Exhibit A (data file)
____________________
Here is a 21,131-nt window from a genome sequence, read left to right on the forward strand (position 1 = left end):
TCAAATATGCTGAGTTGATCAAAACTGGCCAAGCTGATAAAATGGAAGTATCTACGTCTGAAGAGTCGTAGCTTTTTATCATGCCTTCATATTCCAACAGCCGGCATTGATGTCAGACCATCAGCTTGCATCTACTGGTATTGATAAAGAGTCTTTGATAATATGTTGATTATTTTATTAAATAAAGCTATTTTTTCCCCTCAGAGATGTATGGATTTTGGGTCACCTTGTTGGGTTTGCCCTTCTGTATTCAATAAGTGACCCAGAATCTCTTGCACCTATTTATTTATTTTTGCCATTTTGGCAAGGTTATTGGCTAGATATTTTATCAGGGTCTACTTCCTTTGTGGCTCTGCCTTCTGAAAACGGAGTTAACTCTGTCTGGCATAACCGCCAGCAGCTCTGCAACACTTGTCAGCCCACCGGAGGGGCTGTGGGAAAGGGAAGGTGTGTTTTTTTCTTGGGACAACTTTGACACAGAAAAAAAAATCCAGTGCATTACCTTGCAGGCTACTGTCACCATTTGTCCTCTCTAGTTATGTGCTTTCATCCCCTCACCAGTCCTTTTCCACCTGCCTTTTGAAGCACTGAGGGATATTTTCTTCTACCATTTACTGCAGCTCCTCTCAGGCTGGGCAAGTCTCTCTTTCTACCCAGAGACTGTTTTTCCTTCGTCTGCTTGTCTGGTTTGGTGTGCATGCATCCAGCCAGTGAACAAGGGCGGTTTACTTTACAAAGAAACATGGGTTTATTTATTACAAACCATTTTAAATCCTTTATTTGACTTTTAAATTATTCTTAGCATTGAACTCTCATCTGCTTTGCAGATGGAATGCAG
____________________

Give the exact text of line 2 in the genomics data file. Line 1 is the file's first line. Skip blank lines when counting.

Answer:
TCAAATATGCTGAGTTGATCAAAACTGGCCAAGCTGATAAAATGGAAGTATCTACGTCTGAAGAGTCGTAGCTTTTTATCATGCCTTCATATTCCAACAGCCGGCATTGATGTCAGACCATCAGCTTGCATCTACTGGTATTGATAAAGAGTCTTTGATAATATGTTGATTATTTTATTAAATAAAGCTATTTTTTCCCCTCAGAGATGTATGGATTTTGGGTCACCTTGTTGGGTTTGCCCTTCTGTATTCAATAAGTGACCCAGAATCTCTTGCACCTATTTATTTATTTTTGCCATTTTGGCAAGGTTATTGGCTAGATATTTTATCAGGGTCTACTTCCTTTGTGGCTCTGCCTTCTGAAAACGGAGTTAACTCTGTCTGGCATAACCGCCAGCAGCTCTGCAACACTTGTCAGCCCACCGGAGGGGCTGTGGGAAAGGGAAGGTGTGTTTTTTTCTTGGGACAACTTTGACACAGAAAAAAAAATCCAGTGCATTACCTTGCAGGCTACTGTCACCATTTGTCCTCTCTAGTTATGTGCTTTCATCCCCTCACCAGTCCTTTTCCACCTGCCTTTTGAAGCACTGAGGGATATTTTCTTCTACCATTTACTGCAGCTCCTCTCAGGCTGGGCAAGTCTCTCTTTCTACCCAGAGACTGTTTTTCCTTCGTCTGCTTGTCTGGTTTGGTGTGCATGCATCCAGCCAGTGAACAAGGGCGGTTTACTTTACAAAGAAACATGGGTTTATTTATTACAAACCATTTTAAATCCTTTATTTGACTTTTAAATTATTCTTAGCATTGAACTCTCATCTGCTTTGCAGATGGAATGCAG